This section is from "The Horticulturist, And Journal Of Rural Art And Rural Taste", by P. Barry, A. J. Downing, J. Jay Smith, Peter B. Mead, F. W. Woodward, Henry T. Williams. Also available from Amazon: Horticulturist and Journal of Rural Art and Rural Taste.
Among the most delicate and fragrant early flowers these Gardenias may be classed; for they are now forced forward in abundance to meet the demands of our markets and gardens, and cultivated to a great extent for cut flowers. Both the above species strike freely from cuttings placed in silver sand, under bell-glasses, if favored with a gentle bottom heat; their after-management is equally simple, if, after sufficient root is made, they are potted off and transferred to a common hotbed, plunged to the rim, and kept growing till they actually flower; the principal thing to bear in mind in their cultivation is, that they delight in moist peat, and in nothing so much as a common hotbed. A few pots in a cucumber frame will do well, insomuch that they who grow for supplying Covent Garden find it the most profitable as well as the most effective; the heat afforded is just what the plants require, keeps off red spider, thrip, mealy bug, and other entomological pests, to which they are so liable in the stove. When the plants are large, they should be transferred to a moist stove or orchid-house, or they are in danger of receiving a check they do not get over without considerable care and trouble, and frequently not at all.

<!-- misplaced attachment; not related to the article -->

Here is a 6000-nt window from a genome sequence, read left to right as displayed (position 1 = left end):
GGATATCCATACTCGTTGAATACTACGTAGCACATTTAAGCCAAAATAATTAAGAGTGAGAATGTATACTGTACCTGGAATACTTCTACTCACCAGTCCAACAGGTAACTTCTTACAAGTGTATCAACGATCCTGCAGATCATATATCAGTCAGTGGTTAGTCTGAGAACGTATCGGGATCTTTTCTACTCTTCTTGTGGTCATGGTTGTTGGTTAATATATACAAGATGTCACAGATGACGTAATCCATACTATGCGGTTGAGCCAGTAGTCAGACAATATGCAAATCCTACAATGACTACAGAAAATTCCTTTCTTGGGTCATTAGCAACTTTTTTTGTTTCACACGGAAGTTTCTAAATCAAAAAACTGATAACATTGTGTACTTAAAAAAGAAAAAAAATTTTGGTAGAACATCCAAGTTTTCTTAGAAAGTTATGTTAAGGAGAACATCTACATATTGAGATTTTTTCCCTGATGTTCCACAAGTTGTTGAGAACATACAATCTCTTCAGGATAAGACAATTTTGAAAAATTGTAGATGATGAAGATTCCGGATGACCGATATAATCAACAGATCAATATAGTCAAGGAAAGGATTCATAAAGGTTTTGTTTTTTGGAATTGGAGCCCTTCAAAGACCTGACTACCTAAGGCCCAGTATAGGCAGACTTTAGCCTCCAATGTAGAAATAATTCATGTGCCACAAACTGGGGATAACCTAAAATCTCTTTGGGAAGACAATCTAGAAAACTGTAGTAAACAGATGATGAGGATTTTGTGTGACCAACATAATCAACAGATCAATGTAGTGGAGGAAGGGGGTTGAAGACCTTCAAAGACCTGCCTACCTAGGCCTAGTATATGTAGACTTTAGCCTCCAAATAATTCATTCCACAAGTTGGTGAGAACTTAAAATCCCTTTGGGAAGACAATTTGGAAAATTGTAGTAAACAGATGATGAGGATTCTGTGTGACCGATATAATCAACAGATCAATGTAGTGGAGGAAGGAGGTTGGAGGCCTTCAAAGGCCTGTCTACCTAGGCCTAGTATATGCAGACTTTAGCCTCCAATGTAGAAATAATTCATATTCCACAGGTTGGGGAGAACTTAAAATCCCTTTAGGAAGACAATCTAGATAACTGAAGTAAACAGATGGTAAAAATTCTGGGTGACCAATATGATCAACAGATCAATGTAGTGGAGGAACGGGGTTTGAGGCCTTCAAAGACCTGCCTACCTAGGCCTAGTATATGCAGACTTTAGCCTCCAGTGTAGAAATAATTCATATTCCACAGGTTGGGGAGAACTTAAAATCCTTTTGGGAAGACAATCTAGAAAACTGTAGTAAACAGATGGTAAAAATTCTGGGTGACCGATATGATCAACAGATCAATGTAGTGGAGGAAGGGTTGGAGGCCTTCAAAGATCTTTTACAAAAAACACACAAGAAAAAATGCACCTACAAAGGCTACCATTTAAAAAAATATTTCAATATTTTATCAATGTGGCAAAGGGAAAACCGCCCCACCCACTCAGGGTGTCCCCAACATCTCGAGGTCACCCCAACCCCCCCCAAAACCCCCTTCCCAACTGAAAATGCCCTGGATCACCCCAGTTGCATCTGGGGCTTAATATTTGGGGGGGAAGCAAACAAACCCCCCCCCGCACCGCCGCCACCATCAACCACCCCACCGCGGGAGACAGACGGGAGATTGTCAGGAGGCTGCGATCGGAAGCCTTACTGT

If cuttings were taken off at the time when last year's shoots had made all their growth, they will root and flower before they are more than three inches highland even in thumb-pots, although for specimens this would not be allowable. Few plants surpass them in delightful fragrance, and they yield an abundance of lovely blossoms at a time when they are very serviceable. - London Florist.